The Port of San Diego released the Barrio Logan Nighttime Noise Study Thursday detailing the sources of nighttime noise in the Barrio Logan neighborhood, pinpointing traffic, rail activities and working waterfront operations as major concerns.
Nighttime noise is a neighborhood issue that affects quality of life, including mental and physical health. The study was funded by the port’s Maritime Industrial Impact Fund under the Fiscal Year 2020 budget, and attempted to better understand the causes of nighttime disturbances and identified tools to avoid, minimize and/or mitigate adverse nighttime noise sources and improve the quality of life for Barrio Logan residents.
From September to December 2019, the port sought information from community members and stakeholders about nighttime noise sources between the hours of 10 p.m. and 6 a.m., with a focus on 1 a.m. to 4 a.m.
After completing outreach and collecting survey responses, the port analyzed the information and identified recommended strategies that could be potentially implemented to reduce nighttime noise. In the report, the data showed most areas within Barrio Logan to be in compliance with applicable noise standards and policies most of the time; however, momentary impulse sources that rise above the standards occur on a frequent and regular basis and nighttime noise continues to be problematic for many residents.
The most significant nighttime noise sources are from vehicular traffic and rail operations, including relatively constant noise from flowing traffic on Interstate 5 and state Route 75, and more variable and generally louder noise from passing vehicles on local streets.
Also a concern is freight train coupling and switching operations that occur primarily in the BNSF and San Diego Metropolitan Transit System railyards as well as federally mandated freight and passenger train horns and bells at each of the seven MTS and five BNSF road crossings in Barrio Logan.
Noise from machinery and outdoor operations at the working waterfront is the last major source of noise the report pointed out.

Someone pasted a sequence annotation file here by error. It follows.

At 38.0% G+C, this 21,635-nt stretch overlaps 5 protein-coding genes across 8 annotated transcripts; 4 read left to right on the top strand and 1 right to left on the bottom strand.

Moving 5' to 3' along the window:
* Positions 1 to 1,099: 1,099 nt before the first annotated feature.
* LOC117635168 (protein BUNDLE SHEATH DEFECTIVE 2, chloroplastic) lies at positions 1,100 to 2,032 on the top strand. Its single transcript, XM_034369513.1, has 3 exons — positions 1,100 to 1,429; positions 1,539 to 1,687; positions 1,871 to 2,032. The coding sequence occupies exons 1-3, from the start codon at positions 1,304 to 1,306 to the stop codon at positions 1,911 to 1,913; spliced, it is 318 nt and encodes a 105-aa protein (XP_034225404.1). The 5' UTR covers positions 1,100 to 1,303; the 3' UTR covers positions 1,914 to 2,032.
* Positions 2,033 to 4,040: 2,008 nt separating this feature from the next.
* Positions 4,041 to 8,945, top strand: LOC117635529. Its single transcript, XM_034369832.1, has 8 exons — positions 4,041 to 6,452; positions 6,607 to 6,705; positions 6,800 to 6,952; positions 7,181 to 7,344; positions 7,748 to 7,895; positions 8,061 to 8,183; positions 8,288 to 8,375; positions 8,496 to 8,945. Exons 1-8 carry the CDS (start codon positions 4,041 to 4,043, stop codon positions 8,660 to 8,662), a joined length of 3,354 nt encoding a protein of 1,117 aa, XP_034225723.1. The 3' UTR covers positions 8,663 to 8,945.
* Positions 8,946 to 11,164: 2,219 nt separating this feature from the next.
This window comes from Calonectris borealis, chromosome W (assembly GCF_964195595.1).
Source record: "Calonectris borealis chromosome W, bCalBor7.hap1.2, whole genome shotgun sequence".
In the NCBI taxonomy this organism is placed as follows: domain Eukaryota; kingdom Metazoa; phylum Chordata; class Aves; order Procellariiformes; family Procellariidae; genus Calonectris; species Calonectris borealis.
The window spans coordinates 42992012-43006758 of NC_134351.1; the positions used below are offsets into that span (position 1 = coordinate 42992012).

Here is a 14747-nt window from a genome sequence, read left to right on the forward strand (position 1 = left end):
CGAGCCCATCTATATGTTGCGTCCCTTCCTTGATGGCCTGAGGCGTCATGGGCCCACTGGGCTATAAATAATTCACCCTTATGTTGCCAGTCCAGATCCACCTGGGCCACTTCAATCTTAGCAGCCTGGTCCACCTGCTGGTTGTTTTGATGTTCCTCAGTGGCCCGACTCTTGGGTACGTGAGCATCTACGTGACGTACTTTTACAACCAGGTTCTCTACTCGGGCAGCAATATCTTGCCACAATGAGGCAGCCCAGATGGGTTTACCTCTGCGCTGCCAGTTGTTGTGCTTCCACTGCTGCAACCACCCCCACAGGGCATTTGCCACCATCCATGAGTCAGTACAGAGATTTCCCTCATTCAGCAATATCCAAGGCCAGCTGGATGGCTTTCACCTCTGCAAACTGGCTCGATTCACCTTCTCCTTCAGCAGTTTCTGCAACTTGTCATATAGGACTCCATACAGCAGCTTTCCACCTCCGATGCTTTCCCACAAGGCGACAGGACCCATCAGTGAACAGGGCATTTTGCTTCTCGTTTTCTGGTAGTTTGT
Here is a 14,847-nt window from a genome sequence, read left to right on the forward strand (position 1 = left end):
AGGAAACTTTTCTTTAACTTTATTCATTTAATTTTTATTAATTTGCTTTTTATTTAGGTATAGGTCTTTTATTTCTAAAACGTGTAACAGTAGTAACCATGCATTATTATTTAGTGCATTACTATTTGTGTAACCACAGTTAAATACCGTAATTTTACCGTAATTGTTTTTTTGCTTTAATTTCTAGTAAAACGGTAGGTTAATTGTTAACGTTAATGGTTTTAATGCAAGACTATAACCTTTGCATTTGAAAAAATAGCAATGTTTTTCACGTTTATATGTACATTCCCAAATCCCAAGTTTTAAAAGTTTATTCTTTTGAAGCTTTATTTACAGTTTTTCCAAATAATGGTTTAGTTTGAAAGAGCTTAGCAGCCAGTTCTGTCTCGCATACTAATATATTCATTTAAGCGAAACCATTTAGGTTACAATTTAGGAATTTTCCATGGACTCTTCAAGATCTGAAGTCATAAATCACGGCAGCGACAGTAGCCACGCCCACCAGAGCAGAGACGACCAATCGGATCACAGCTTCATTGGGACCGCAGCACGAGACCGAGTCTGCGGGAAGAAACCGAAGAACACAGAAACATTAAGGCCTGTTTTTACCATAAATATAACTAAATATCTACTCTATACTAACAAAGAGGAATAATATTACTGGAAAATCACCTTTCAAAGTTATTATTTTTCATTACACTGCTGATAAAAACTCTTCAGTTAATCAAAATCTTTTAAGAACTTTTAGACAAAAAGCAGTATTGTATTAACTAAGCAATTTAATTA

The study determined that noise levels associated with mobile sources followed noise ordinance standards. Nevertheless, it identified several options that could help minimize nighttime noises in Barrio Logan including physical improvements, such as installing grade separation intersections for the railroad to avoid train horns and crossing bells, requiring loud equipment to be enclosed and/or constructing sound walls at key locations along railroad right of ways. The study specifically called out locations at 28th Street and 32nd Street for grade separations.
Working with government officials to establish a “quiet zone” through Barrio Logan was another proposed strategy. This would eliminate the required sounding of loud horns that range between 96 to 110 decibels for the 53 MTS Blue Line Trolley trains that travel through the community between the hours of 10 p.m. and 7 a.m. on weekdays, as well as up to six freight trains between 12 a.m. and 4 a.m.
Other strategies include enforcing existing noise standards with businesses operating outside posted business hours. Tools that can be employed, such as eliminating windows in buildings that face noise-sensitive areas and requiring exterior doors to be closed during nighttime activities, can help lower industrial noise activities.
Additionally, the San Diego International Airport has had some success implementing a fund that retrofit homes with sound-insulation materials to lower indoor noise levels by at least five decibels. A similar program could be pursued by the City of San Diego for Barrio Logan residents.
Although no single concept or improvement is capable of lowering the ambient noise levels throughout the community, the cumulative effect of implementing several of these measures over time is likely to reduce nighttime noise levels in the community.
–City News Service
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